"A Monthly Emagazine, Bridging Baptists Yesterday and Today"

November 2002              Vol.1  No. 11


Produced by The Center for Baptist Studies, Mercer University

Walter B. Shurden, Executive Director and Editor, BSB

Greg Thompson, Associate Director, The Center for Baptist Studies

Wil Platt, Associate Editor, The Baptist Studies Bulletin


Table of Contents:

        I Believe . . .: by Walter B. Shurden

                "The Baptist Pulpit and the Dragons"

        The Baptist Soapbox: by Kate Harvey

                 On the dragon of sexism      

        A BSB Special: by James L. Evans

                An Alabama Baptist preacher slays a church/state dragon

        Baptists and Books: by Bill J. Leonard

                    A book on the dragons of sectarianism and secularism in colleges

        The Baptist Library: Baptist Books: by Rosalie Beck

                    Roger Williams as the prototype of dragon-slayers

        The Baptist Stacks: Perusing Periodicals for Baptistiana: by Pam Durso

                The scarcity of ministers, ethicists: baby dragons?

        Baptist Bits: by W. Loyd Allen 

              No dragons, just giants in the land who have fallen

        Q and A: by Greg Thompson

                Send your comments to the Editor. Tell us what you think of the BSB.

        Baptistville: by Greg Thompson

                Happenings in Baptistville


"The Baptist Pulpit and the Dragons"

by Walter B. Shurden

I Believe . . .

         that most of us who preach could be indicted on a charge of tiptoeing around the dragons of culture. Tolkien, I think it was, said that you should not leave a dragon out of your calculations if you live near one. You and I live near several fire-breathing dragons in this new century. These dragons are what my earliest church friends called "worldliness." They warned me of "worldliness." They implored me not to become "worldly." Their favorite text was 2 Corinthians 6:17; in the KJV it reads: "Wherefore come ye out from among them, and be ye separate, saith the Lord, and touch not the unclean thing."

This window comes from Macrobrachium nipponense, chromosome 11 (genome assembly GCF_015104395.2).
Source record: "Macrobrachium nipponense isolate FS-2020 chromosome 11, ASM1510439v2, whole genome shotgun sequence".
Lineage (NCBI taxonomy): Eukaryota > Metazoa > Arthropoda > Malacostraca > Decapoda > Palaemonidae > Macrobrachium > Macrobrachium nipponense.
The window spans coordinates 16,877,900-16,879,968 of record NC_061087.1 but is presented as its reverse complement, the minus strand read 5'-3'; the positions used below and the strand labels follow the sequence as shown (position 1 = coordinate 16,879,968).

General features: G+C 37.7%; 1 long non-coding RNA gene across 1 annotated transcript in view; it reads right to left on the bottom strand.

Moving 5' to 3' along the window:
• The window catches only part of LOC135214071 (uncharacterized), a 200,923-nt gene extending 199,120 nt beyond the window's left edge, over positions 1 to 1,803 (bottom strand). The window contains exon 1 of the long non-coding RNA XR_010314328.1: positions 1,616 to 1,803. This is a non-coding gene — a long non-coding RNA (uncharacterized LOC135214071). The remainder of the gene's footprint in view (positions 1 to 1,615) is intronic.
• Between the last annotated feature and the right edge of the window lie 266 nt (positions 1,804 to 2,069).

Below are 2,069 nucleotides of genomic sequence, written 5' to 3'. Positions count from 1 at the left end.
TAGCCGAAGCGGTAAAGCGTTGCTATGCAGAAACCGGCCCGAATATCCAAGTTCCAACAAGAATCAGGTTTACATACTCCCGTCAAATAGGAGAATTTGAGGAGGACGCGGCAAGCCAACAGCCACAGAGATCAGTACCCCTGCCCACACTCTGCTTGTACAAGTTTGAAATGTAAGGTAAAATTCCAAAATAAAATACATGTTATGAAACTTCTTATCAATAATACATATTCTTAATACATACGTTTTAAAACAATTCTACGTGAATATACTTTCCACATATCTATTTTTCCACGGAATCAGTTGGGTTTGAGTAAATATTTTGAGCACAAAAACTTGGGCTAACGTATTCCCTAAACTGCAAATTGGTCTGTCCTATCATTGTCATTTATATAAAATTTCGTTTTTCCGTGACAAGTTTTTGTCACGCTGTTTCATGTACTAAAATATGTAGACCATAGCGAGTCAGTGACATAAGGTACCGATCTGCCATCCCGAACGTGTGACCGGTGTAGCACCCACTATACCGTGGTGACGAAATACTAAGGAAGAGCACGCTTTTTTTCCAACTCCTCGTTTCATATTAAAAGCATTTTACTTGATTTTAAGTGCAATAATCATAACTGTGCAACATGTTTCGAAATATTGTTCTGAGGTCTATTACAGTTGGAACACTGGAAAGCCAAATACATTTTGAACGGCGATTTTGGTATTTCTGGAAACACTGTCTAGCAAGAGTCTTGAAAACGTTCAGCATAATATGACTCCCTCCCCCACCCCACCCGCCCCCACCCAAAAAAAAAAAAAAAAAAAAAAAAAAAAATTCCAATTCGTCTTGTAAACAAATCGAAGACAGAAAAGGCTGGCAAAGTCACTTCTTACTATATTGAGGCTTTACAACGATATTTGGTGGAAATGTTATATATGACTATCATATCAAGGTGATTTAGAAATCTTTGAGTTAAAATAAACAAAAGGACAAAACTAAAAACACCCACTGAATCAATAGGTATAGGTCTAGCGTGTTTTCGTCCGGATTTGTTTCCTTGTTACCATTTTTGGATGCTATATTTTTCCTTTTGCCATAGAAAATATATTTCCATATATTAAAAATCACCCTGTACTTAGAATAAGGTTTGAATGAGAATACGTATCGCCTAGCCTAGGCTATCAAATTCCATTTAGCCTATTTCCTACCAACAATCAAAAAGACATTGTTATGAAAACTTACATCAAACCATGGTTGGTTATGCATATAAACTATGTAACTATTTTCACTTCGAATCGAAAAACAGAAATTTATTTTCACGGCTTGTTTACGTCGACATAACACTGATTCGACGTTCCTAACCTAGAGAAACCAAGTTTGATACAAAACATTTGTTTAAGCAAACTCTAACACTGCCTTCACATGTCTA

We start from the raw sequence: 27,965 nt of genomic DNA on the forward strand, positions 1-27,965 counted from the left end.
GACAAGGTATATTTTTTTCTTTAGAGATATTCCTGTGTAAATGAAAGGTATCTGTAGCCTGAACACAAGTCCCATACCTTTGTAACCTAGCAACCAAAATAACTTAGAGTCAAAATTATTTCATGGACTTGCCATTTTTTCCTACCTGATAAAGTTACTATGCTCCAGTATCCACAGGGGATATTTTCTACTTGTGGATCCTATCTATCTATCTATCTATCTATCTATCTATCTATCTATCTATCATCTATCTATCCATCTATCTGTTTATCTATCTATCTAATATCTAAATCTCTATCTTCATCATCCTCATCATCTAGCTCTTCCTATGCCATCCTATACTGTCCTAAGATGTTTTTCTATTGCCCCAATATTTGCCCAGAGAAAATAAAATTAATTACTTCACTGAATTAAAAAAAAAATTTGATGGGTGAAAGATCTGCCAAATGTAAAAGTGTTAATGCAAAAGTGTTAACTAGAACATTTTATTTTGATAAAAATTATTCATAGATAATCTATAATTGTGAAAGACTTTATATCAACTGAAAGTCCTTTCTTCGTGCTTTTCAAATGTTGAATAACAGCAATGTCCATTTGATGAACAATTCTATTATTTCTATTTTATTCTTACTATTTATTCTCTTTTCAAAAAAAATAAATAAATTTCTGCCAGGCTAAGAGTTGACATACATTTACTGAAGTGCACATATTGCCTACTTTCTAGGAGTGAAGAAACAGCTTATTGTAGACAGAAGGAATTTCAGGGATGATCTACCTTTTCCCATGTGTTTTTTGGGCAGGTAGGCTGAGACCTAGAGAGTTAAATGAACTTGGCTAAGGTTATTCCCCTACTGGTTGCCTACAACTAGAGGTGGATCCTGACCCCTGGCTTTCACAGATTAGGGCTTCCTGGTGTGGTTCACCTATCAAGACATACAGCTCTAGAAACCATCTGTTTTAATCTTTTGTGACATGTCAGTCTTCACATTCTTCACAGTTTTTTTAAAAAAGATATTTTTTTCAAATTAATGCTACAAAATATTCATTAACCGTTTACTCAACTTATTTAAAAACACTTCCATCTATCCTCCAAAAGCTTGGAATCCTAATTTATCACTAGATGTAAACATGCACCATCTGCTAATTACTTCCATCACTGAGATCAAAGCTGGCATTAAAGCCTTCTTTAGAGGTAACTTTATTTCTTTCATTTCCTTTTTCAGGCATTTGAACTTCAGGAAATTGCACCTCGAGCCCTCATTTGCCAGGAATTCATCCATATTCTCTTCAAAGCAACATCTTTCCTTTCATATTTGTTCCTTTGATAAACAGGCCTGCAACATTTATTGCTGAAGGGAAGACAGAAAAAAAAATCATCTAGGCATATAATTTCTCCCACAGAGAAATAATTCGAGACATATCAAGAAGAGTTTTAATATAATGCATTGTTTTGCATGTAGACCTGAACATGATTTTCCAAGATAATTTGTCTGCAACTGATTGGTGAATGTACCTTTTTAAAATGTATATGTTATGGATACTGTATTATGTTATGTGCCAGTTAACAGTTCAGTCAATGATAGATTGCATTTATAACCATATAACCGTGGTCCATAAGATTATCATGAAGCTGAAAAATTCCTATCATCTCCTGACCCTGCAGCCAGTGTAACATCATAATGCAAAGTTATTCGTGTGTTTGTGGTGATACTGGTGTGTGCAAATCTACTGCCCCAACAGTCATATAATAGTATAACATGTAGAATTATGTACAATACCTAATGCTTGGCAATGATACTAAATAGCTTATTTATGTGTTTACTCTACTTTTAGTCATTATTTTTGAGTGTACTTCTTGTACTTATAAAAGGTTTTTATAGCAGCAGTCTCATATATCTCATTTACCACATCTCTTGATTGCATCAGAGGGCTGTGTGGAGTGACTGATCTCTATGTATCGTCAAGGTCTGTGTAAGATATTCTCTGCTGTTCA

Every now and then we preachers probably should be harangued for the failure to confront. But truth be told, I am not the one to do that. I am not a prophet or the son of a prophet. I am one of those itinerant preachers who, most of my life, has taken both The Christian Century and Christianity Today. After reading them, more often than not, I try to negotiate the middle of the road between those two, where "The yellow line is." So, some other Baptist preacher, one who has preached courageously in the face of flying shrapnel, will have to harangue other preachers for their cowardice in the face of the dragons of our culture.

       I believe . . . that I do recognize some of the dragons, however. And surprisingly, some are dragons that Baptists have historically and gladly slain from their pulpits.